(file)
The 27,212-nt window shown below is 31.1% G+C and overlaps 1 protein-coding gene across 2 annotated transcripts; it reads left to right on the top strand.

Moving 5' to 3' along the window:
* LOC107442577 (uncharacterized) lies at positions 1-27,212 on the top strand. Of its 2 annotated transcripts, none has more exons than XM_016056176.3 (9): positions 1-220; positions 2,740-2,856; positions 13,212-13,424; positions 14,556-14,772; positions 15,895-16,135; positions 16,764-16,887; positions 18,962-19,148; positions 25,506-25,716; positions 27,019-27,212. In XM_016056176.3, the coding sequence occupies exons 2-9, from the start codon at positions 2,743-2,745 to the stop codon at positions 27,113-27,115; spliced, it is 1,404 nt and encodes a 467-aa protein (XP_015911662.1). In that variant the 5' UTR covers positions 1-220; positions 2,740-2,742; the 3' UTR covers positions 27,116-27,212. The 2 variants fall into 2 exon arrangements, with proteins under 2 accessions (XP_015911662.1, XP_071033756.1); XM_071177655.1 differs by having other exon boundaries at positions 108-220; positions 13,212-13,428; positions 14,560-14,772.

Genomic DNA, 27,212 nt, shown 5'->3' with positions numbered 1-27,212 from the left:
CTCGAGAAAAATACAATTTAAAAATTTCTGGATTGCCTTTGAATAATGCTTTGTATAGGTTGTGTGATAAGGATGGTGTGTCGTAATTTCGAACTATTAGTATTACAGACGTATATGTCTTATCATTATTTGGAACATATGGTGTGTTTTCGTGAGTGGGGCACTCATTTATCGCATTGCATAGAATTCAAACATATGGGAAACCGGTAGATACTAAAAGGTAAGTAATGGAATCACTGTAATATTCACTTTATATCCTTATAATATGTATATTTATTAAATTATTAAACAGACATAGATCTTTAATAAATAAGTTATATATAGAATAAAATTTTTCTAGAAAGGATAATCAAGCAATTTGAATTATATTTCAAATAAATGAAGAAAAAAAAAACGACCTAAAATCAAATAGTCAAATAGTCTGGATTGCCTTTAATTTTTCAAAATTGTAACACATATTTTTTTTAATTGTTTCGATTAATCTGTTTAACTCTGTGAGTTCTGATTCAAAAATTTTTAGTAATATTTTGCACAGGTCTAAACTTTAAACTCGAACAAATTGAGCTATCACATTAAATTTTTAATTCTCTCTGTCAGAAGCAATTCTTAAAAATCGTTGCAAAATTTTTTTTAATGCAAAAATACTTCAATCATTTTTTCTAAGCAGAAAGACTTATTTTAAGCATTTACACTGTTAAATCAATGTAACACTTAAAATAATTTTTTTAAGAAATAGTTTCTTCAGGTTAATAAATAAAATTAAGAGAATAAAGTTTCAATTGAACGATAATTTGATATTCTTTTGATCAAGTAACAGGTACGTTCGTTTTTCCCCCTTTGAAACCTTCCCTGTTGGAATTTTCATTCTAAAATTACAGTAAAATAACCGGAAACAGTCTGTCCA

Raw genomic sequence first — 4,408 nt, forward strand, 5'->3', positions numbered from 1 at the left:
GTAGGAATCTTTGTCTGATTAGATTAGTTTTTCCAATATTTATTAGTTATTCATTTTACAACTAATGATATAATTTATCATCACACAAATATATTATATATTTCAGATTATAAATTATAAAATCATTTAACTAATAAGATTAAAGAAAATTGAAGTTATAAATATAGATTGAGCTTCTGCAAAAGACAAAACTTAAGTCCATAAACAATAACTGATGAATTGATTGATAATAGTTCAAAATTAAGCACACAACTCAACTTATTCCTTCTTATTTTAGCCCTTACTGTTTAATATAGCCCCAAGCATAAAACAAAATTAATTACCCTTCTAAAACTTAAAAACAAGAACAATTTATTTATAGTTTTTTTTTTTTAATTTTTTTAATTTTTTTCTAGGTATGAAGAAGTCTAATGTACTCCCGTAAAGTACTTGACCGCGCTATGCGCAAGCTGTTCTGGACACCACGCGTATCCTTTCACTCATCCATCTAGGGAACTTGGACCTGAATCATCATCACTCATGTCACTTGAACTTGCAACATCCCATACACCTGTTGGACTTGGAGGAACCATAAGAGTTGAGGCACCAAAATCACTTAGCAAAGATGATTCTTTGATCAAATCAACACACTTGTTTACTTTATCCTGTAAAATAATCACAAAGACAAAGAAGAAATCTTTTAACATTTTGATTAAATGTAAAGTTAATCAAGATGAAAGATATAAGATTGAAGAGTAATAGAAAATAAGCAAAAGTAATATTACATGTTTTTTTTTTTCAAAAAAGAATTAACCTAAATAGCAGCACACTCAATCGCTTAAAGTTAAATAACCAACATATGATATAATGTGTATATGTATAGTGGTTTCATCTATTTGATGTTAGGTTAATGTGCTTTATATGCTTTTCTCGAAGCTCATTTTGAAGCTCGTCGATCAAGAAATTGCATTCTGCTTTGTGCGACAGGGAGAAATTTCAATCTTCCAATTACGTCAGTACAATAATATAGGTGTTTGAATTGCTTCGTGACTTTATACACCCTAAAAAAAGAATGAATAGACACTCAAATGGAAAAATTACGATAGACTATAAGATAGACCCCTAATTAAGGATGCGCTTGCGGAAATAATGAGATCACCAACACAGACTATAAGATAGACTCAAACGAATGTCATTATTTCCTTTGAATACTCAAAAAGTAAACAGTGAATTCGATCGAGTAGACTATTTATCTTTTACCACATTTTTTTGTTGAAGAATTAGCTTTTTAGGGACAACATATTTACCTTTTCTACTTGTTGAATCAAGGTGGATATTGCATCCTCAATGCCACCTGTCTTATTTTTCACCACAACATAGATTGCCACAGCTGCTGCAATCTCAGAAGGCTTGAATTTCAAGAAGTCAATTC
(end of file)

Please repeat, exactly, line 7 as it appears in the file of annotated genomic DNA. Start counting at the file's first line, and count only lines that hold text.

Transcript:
GTAGGAATCTTTGTCTGATTAGATTAGTTTTTCCAATATTTATTAGTTATTCATTTTACAACTAATGATATAATTTATCATCACACAAATATATTATATATTTCAGATTATAAATTATAAAATCATTTAACTAATAAGATTAAAGAAAATTGAAGTTATAAATATAGATTGAGCTTCTGCAAAAGACAAAACTTAAGTCCATAAACAATAACTGATGAATTGATTGATAATAGTTCAAAATTAAGCACACAACTCAACTTATTCCTTCTTATTTTAGCCCTTACTGTTTAATATAGCCCCAAGCATAAAACAAAATTAATTACCCTTCTAAAACTTAAAAACAAGAACAATTTATTTATAGTTTTTTTTTTTTAATTTTTTTAATTTTTTTCTAGGTATGAAGAAGTCTAATGTACTCCCGTAAAGTACTTGACCGCGCTATGCGCAAGCTGTTCTGGACACCACGCGTATCCTTTCACTCATCCATCTAGGGAACTTGGACCTGAATCATCATCACTCATGTCACTTGAACTTGCAACATCCCATACACCTGTTGGACTTGGAGGAACCATAAGAGTTGAGGCACCAAAATCACTTAGCAAAGATGATTCTTTGATCAAATCAACACACTTGTTTACTTTATCCTGTAAAATAATCACAAAGACAAAGAAGAAATCTTTTAACATTTTGATTAAATGTAAAGTTAATCAAGATGAAAGATATAAGATTGAAGAGTAATAGAAAATAAGCAAAAGTAATATTACATGTTTTTTTTTTTCAAAAAAGAATTAACCTAAATAGCAGCACACTCAATCGCTTAAAGTTAAATAACCAACATATGATATAATGTGTATATGTATAGTGGTTTCATCTATTTGATGTTAGGTTAATGTGCTTTATATGCTTTTCTCGAAGCTCATTTTGAAGCTCGTCGATCAAGAAATTGCATTCTGCTTTGTGCGACAGGGAGAAATTTCAATCTTCCAATTACGTCAGTACAATAATATAGGTGTTTGAATTGCTTCGTGACTTTATACACCCTAAAAAAAGAATGAATAGACACTCAAATGGAAAAATTACGATAGACTATAAGATAGACCCCTAATTAAGGATGCGCTTGCGGAAATAATGAGATCACCAACACAGACTATAAGATAGACTCAAACGAATGTCATTATTTCCTTTGAATACTCAAAAAGTAAACAGTGAATTCGATCGAGTAGACTATTTATCTTTTACCACATTTTTTTGTTGAAGAATTAGCTTTTTAGGGACAACATATTTACCTTTTCTACTTGTTGAATCAAGGTGGATATTGCATCCTCAATGCCACCTGTCTTATTTTTCACCACAACATAGATTGCCACAGCTGCTGCAATCTCAGAAGGCTTGAATTTCAAGAAGTCAATTC